She explained the three groups of skills in improvisation – attunement, affirmation and advancement. These are listening and acknowledging what is going on, understanding and accepting that it is real, whether it is desirable or not, and moving on to make choices based on these realities.
“I don't know how or why,” she explained. “But I started to rebuild myself by turning those skills of improv onto myself and asking myself, ‘Okay, well, who am I? Can I attune to myself and say, What do I believe in without these labels?’”
From this exercise, during a time when the usual identities she’d fit herself into didn’t apply, she began to construct a deeper understanding of who she was and what she valued.
“Instead of being sand poured into an external mold, I began to shape myself out of wire and clay,” she said. “It's been a deliberate practice.”
She encouraged the graduates to attempt the beginning of this practice themselves.
“Every time there is a break in between roles, we have an opportunity,” she said, introducing the exercise. “As we're sitting here in this moment. Can you attune to yourself and ask yourself, ‘Who am I? What do I believe in? Without all my titles, what is my identity?’ If you know and can enhance and cultivate that intuition and that identity of yourself, then when the unexpected comes in your life, you will be ready, because you've developed your own color, your own shape, you have become your own sculpture, of wire and clay.”
After inspiring the graduates to seek their own solid, but malleable identities that are truer than external accomplishments and titles, Dr. Fu aided in handing out awards and diplomas.
Outstanding Resident Teacher Award, presented by Capt. Maxwell Jensen, president of the Intern Class 2020-2021, to Capt. Matthew Mischo, Dept. of Emergency Medicine
Outstanding Staff Teacher Award, presented by Capt. Sean Scott, president of the Resident Council 2020-2021, to Dr. Richard Ling, Dept. of Medicine
Col. Janice Lehman Outstanding Clinical Nurse Award, presented by Capt. Sean Scott, president of the Resident Council 2020-2021, to 1st Lt. Matthew O’Hare, Dept. of Emergency Medicine
Outstanding Residency Coordinator Award, presented by Lt. Col. Daniel Kang, program director for the Orthopedics residency, to Araceli Trinidad, Dept. of Orthopedics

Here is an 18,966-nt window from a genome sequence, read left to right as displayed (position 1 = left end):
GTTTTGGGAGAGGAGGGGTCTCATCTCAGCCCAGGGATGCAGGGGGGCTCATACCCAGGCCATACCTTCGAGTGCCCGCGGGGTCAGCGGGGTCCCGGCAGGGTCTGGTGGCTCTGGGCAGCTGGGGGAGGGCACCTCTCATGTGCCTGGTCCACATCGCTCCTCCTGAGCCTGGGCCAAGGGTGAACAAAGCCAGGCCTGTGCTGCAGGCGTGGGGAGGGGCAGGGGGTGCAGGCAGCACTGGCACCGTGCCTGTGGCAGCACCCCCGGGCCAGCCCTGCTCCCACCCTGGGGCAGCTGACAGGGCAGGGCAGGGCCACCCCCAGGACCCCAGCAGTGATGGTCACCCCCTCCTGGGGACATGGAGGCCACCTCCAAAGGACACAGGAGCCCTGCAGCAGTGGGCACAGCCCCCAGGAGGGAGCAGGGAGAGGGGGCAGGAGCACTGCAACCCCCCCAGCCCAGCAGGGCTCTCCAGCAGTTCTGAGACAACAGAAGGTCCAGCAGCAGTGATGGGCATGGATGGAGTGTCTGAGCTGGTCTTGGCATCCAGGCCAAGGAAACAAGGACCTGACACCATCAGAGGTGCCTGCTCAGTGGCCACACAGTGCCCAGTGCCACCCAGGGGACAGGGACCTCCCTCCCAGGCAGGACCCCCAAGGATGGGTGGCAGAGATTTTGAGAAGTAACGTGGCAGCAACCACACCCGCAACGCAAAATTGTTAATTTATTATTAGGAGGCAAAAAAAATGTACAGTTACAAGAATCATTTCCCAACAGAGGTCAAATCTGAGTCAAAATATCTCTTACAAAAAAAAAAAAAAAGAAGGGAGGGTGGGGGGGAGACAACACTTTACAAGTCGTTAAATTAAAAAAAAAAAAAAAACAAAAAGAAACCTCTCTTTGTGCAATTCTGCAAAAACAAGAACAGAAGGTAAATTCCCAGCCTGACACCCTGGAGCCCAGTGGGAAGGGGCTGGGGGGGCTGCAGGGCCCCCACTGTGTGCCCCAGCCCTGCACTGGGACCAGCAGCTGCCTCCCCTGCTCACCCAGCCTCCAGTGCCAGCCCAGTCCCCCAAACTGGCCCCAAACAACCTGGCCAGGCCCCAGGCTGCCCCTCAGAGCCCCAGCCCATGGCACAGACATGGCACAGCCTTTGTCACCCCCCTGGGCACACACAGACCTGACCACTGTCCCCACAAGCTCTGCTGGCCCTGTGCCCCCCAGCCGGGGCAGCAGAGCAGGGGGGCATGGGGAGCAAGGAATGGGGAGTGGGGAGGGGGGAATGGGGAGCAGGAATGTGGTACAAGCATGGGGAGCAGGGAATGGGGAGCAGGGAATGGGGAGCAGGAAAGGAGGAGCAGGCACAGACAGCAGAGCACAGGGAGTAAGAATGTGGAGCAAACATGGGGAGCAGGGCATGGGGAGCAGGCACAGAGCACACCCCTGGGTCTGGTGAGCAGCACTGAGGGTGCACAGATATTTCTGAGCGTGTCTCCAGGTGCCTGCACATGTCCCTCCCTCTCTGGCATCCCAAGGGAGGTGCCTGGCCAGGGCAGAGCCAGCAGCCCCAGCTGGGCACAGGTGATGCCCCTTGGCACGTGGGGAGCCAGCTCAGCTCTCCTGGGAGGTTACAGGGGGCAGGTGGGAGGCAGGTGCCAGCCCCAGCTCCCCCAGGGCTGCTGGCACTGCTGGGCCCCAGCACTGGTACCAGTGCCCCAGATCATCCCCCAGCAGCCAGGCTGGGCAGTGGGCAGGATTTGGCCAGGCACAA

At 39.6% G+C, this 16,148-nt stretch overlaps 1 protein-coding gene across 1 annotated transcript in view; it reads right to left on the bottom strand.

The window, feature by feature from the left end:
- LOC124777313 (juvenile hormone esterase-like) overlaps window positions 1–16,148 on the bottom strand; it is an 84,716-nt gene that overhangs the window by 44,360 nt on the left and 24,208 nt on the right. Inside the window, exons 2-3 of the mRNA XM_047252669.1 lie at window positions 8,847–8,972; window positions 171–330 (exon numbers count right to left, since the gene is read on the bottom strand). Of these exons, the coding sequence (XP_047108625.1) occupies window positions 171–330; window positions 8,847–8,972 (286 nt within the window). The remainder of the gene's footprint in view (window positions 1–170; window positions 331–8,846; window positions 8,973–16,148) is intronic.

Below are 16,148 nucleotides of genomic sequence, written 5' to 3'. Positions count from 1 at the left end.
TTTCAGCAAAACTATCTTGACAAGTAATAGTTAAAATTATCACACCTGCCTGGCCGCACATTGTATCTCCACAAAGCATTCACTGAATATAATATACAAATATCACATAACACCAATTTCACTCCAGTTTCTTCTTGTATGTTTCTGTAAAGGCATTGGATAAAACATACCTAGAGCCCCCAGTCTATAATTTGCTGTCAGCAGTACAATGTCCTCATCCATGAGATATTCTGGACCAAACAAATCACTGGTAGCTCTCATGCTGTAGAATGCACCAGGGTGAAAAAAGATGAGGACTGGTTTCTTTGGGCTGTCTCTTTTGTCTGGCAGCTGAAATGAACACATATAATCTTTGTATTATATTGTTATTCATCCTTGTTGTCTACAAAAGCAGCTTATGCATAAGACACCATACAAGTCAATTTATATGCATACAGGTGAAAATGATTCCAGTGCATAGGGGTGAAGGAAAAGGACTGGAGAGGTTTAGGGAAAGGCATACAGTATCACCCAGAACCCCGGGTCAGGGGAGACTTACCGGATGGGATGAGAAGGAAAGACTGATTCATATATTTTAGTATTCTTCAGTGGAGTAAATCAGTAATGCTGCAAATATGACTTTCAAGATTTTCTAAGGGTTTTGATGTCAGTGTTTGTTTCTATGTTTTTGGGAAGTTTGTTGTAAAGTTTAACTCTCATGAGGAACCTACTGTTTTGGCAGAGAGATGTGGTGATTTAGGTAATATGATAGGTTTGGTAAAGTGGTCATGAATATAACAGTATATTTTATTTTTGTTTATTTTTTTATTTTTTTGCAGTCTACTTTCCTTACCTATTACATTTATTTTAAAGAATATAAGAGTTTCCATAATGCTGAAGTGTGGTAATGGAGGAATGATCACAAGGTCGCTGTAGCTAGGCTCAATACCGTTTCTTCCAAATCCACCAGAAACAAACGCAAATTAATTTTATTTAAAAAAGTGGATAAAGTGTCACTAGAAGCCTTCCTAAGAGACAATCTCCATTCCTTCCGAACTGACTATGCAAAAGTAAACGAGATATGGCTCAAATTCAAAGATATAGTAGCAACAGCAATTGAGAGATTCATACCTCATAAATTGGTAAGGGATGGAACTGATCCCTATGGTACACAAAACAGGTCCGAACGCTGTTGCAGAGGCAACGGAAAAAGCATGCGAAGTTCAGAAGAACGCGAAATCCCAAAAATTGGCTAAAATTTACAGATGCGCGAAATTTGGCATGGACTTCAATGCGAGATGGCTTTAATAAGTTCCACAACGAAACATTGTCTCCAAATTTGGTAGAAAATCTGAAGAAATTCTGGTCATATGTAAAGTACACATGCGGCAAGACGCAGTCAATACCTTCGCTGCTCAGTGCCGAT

Lt. Col. Joseph A. Munaretto Outstanding Educator Award, presented by Lt. Col. Kelly Anderson, program director for the Otolaryngology residency, to Lt. Col. Marc Hohman, Dept. of Surgery
Col. Robert Skelton Award, presented by Col. Patricia Short, program director for the Internal Medicine residency, to Capt. Qing Wang, Dept. of Medicine
Maj. Gen. Floyd L. Wergeland Award, presented by Lt. Col. Vance Sohn, program director of the General Surgery residency, to Capt. Woo Do, Dept. of Surgery
Outstanding Resident Teacher Award – selected by the intern class and given to a resident as the most outstanding resident teacher during the current academic year.
Outstanding Staff Teacher Award – selected by interns and residents and given to the faculty member considered most outstanding teacher during the current academic year.
Col. Janice Lehman Outstanding Clinical Nurse Award – selected by interns and residents each academic year and awarded to the most outstanding clinical nurse, either civilian or military in a rank of major or below, who displays excellence in clinical skills, compassion, advocacy for patients and effectiveness as a team member.
Outstanding Residency Coordinator Award – presented annually to a residency coordinator who demonstrates excellence in administration and management of a Graduate Medical Education program.
Lt. Col. Joseph A. Munaretto Outstanding Educator Award – recognizes an educator who demonstrates teaching excellence.
Col. Robert Skelton Award – presented annually to an outstanding resident in a two- or three-year program.
Maj. Gen. Floyd L. Wergeland Award – presented annually to an outstanding resident in a program of four years or greater.